By: Mohamed Barry
On July 28, 2020, Chief District Judge Freda L. Wolfson from the District of New Jersey denied Amazon’s Motion to Dismiss and Compel Arbitration in Harper v. Amazon. The parties were ordered to engage in discovery to determine whether plaintiff was engaged in interstate commerce to be exempt from arbitration under the Federal Arbitration Act (FAA).
Plaintiff, Robert Harper was employed as a delivery driver by Amazon through the Amazon Flex app. Through the app, Amazon hires independent contractor drivers to make deliveries to customers using their own personal vehicle. Plaintiff brought suit last November alleging he was improperly misclassified as an independent contractor and thus entitled to overtime and minimum wage compensation under New Jersey Wage and Hour laws. Amazon moved to dismiss the case and compel arbitration under the parties arbitration agreement which required disputes to be resolved under the FAA. Alternatively, Amazon argued that plaintiff was required to arbitrate under Washington and New Jersey arbitration statutes.
Section 1 of the FAA previously provides that the FAA does not “apply to contracts of employment of seamen, railroad employees, or any other class of workers engaged in foreign or interstate commerce.” Previously in New Prime, the U.S. Supreme Court held that the FAA Section 1 exemption applies to independent contractors as well as employees who are engaged in interstate commerce. At issue before the court was whether plaintiff was engaged in interstate commerce to be exempt from arbitration under FAA. Amazon claimed that plaintiff only did local deliveries, while plaintiff countered that his employment fell within the Section 1 exemption because he transported products across state lines between New Jersey and New York.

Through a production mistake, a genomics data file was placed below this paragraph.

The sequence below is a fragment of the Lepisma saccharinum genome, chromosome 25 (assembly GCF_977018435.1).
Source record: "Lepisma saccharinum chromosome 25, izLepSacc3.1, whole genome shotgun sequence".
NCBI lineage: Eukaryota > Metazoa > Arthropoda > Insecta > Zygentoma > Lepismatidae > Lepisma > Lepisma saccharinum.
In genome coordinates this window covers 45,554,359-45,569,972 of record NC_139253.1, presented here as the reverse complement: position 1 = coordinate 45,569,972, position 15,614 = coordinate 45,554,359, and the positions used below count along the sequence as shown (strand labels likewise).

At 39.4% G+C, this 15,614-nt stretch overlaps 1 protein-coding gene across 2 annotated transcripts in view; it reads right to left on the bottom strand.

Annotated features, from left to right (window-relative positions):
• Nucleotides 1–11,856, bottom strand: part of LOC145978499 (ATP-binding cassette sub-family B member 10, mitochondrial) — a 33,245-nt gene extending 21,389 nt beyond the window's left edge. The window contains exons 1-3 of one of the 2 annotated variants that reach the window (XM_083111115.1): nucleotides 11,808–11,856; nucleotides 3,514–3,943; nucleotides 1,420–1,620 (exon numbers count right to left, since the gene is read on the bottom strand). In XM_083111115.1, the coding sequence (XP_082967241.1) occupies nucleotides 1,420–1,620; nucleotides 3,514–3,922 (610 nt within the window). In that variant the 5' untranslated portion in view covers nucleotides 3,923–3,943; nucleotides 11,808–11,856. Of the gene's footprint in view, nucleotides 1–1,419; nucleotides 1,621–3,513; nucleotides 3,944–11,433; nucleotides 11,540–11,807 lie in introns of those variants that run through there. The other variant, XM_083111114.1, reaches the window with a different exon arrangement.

Judge Wolfson found that plaintiff’s allegations were sufficient to create a factual dispute that precluded the court from dismissing the suit and compelling arbitration. Judge Wolfson opined ‘[a]t bottom, at this stage of the litigation, the Court cannot determine if the FAA’s residual clause exemption applies to the parties’ dispute.” The court denied Amazon’s Motion to Compel in order for the parties to exchange limited discovery to determine whether plaintiff was engaged in interstate commerce within the meaning of Section 1. The court declined to consider the applicability of state arbitration statutes to the parties agreement until it ruled on whether plaintiff was exempt under the FAA.
Employers continue to fend off wage and hour suits filed by plaintiffs who agree to arbitrate disputes arising from their employment agreement under the Federal Arbitration Act (FAA), then claim they are exempt. This issue is particularly relevant in New Jersey with the New Jersey Supreme Court recently holding that the New Jersey Arbitration Act (NJAA) applies to arbitration agreements if the parties to the agreement are exempt under the FAA. In our blog New Jersey Arbitration Act Rushes in and Orders Arbitration Where FAA Fears to Tread we dissected the landmark ruling addressing the Colon v. Strategic Delivery Solutions and Arafa v. Health Express cases.